“A supply-demand mismatch is making rents unaffordable,” said Dennis Shea, executive director of the J. Ronald Terwilliger Center for Housing Policy at the Bipartisan Policy Center. “The lowest-income families are being hardest hit by rising rents and a lack of supply.”

Single-family rental – the so-called more attainable alternative to homeownership – offers no panacea either for consumer households looking for leverage with prospective homesellers, new and resale.

Core Logic notes:

  • Nationwide, single-family rent prices were up 13.1% year over year in February, the 11th straight month of record-level gains
  • The gap in growth between the lowest- and highest-priced rental tiers closed in February, with respective annual gains of 12.7% and 12.8%

Plus, now that inflationary pressures are forcing landlord and property management costs higher, rent vs. own as a choice is going to compare even less favorably. So, where does that leave us in the "cure-for-high-prices-is-high-prices" continuum, given that more consumer households would be looking to own based on demographics, and fueled by inflationary erosion of their own pocketbooks as rent increases kick in?

It leaves us at the crux of the supply-constrained matter and it's this: while home construction may be ripe for cost and price disruption, no single disrupter currently offers a way around the reality that homebuilder's cost of sales and razor-thin margins mean just one thing.

If they – the homebuilders – are going to operate price-cost neutral, they're going to have to keep ratcheting up prices even as they see their pace of absorptions and waiting lists, and traffic counts start to show wear and tear, and their incentives start to multiply as interest rates siphon off buyers who can't keep pace with qualifications and monthly payments.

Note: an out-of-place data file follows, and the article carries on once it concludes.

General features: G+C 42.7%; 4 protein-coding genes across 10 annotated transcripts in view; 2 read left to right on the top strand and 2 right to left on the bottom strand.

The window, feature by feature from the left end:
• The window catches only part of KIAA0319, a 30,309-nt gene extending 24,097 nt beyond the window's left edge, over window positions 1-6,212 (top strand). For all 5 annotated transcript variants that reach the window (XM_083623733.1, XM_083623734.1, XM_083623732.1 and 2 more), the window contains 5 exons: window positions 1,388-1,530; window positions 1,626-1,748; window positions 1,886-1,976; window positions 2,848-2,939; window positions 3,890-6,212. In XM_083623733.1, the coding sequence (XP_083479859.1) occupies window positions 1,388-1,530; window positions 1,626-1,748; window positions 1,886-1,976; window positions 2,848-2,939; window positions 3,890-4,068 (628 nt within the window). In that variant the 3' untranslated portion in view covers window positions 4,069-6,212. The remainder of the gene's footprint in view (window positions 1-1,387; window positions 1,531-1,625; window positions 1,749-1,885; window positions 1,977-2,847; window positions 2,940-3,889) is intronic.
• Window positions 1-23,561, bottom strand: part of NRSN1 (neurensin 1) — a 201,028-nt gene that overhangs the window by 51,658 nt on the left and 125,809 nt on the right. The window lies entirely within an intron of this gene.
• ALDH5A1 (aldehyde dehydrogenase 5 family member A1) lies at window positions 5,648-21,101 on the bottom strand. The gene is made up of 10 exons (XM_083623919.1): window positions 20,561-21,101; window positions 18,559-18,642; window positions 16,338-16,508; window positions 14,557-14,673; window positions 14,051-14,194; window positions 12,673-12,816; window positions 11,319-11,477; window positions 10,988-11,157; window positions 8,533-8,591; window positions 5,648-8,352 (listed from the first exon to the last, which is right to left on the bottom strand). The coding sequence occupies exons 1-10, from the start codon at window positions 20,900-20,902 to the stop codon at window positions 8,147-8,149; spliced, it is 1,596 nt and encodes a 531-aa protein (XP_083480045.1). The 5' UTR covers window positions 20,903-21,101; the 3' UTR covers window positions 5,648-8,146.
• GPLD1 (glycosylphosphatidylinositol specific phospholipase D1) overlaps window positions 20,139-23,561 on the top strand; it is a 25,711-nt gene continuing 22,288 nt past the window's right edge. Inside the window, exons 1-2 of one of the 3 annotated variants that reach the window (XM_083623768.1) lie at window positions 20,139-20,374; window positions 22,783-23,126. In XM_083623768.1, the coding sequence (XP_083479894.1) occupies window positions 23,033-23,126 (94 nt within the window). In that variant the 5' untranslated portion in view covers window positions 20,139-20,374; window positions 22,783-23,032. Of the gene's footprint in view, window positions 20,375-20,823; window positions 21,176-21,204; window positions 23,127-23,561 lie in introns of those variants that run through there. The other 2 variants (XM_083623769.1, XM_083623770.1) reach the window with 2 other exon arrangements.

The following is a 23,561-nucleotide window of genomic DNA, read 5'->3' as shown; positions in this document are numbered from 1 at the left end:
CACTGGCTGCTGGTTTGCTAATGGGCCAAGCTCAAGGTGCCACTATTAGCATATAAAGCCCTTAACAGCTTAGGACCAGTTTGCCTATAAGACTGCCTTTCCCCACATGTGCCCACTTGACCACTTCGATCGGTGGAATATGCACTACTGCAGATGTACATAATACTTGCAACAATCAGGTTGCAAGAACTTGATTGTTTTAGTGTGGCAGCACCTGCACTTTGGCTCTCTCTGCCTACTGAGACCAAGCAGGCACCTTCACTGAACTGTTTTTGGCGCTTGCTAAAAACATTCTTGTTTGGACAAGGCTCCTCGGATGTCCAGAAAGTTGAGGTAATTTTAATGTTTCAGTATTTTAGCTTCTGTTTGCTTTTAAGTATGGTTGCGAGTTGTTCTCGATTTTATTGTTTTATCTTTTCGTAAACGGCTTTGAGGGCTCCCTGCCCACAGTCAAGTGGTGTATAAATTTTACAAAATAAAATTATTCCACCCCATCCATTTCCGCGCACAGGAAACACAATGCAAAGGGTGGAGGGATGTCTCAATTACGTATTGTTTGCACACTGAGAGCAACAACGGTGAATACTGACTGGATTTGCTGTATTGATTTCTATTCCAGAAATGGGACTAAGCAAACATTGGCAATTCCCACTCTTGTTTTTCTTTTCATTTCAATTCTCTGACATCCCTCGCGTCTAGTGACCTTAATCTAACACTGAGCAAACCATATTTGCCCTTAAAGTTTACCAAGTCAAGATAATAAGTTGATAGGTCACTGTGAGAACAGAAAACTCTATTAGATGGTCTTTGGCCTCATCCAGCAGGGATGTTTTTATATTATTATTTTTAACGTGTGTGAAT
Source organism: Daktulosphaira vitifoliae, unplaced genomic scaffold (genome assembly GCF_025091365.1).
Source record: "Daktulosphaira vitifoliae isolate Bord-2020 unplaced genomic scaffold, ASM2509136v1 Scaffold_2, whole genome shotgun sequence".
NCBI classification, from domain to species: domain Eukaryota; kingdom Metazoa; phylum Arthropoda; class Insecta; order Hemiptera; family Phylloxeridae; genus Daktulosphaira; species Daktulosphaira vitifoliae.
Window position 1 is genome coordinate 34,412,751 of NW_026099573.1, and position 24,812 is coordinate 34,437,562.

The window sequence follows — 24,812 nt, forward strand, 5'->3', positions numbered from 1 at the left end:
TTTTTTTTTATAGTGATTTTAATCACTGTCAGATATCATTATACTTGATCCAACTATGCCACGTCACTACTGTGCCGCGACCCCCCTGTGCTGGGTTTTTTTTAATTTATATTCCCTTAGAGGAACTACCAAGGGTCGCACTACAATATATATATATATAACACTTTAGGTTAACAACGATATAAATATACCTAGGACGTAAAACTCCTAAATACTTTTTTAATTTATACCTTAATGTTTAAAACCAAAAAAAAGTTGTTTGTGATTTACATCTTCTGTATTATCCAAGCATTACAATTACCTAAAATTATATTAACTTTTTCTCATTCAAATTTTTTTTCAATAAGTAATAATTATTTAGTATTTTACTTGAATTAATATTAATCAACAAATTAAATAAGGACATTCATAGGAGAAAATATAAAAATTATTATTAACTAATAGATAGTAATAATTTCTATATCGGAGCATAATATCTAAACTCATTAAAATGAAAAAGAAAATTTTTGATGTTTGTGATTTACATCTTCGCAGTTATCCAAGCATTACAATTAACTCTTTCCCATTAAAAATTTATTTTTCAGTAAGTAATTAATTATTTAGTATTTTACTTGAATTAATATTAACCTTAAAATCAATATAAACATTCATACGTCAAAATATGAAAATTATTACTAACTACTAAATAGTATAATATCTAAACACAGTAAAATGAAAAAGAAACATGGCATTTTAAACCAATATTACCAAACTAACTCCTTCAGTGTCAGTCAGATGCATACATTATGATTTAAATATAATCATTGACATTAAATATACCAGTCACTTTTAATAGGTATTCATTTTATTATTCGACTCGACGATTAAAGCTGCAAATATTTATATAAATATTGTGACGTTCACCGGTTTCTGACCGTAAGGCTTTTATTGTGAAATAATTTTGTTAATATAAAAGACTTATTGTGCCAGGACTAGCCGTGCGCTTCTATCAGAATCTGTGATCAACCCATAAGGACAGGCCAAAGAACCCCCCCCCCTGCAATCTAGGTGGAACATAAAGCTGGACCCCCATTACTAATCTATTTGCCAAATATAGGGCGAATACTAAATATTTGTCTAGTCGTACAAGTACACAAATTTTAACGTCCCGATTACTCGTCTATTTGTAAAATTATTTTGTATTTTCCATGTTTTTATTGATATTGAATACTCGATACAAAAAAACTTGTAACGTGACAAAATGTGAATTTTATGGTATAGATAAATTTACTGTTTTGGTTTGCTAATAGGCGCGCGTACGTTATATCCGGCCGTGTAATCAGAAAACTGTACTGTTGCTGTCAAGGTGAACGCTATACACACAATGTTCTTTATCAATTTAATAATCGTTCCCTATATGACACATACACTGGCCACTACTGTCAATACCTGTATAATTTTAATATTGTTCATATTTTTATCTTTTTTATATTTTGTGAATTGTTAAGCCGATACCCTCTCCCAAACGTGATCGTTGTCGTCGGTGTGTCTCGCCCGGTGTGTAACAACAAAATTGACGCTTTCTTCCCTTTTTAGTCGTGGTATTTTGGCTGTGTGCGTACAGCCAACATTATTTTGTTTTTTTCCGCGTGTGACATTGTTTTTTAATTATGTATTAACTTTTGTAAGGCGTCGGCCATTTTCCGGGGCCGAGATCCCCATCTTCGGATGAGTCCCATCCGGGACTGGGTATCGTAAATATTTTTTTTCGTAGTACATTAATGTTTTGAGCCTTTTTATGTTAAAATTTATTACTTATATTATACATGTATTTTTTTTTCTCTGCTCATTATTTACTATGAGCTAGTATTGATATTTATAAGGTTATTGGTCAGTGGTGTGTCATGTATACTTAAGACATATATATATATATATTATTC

Going back to that high prices shocker earlier, there's only one set of figures more staggering and astonishing than 20% year on year price increases – actually median prices for new homes were up 21.4% y-o-y, March of 2021 vs. March '22 – and that's this: Builder's construction costs. Here's how that looks across a pre-pandemic through the present time frame, according to John Burns Real Estate Consulting:

Source: John Burns Real Estate Consulting

What's more, this data tends to skew toward larger, high-volume production builders with greater clout among vendor suppliers, and with more ways to pull through their costs with volume.

For the lion's share of homebuilders – small companies, a prospect of cost-price neutrality is even more challenging.

A new National Association of Home Builders Builders’ Cost of Doing Business Study notes that among its sample homebuilder firms, there's very little margin to work with on the cost side, ruling out flexibility on pricing.

Builders’ profit margins declined in 2020 for the first time since 2008.  As Figure 2 shows, their average gross margin fell dramatically during the housing recession (from 20.8% in 2006 to 14.4.% in 2008), but then rose steadily through 2017 (19.0%) before edging lower in 2020 (18.2%).  Similarly, builders’ average net margin plummeted between 2006 and 2008 (7.7% to -3.0%), gradually increased through 2017 (7.6%), and then slipped back in 2020 (7.0%).

Long and short of it, it's tough to imagine how this time rules of supply and demand can play out in such a way that the cure for high prices will be high prices.

Wild cards might be one we've noted and one, given the parallel universes of down and dirty and messy world homebuilding and real estate next to the apparently gravity-free metaverse of Silicon Valley corporatocracy, we should mention.

  • As Calculated Risk's Bill McBride cautions, we may have entered a "short-term" window where forces can "overwhelm demographics" and, somehow, rein in household formation (more multigen, adult kids in basements, double- and triple-ups, etc).
  • Elon Musk could buy a top 5 ranked homebuilder and develop an automated, roboticized, industrialized, modern manufacturing infrastructure to produce carbon-neutral, high-design, homes and communities on land he could also by taking over a Starwood or a Brookfield.

He appears to have time on his hands for such imaginings.

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ABOUT THE AUTHOR

John McManus

John McManus

President and Founder

John McManus, founder and president of The Builder’s Daily, is an award-winning editorial, programming, and digital content strategist. TBD's purpose is a community capable of constant improvement.

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John McManus

President and Founder

John McManus, founder and president of The Builder’s Daily, is an award-winning editorial, programming, and digital content strategist. TBD's purpose is a community capable of constant improvement.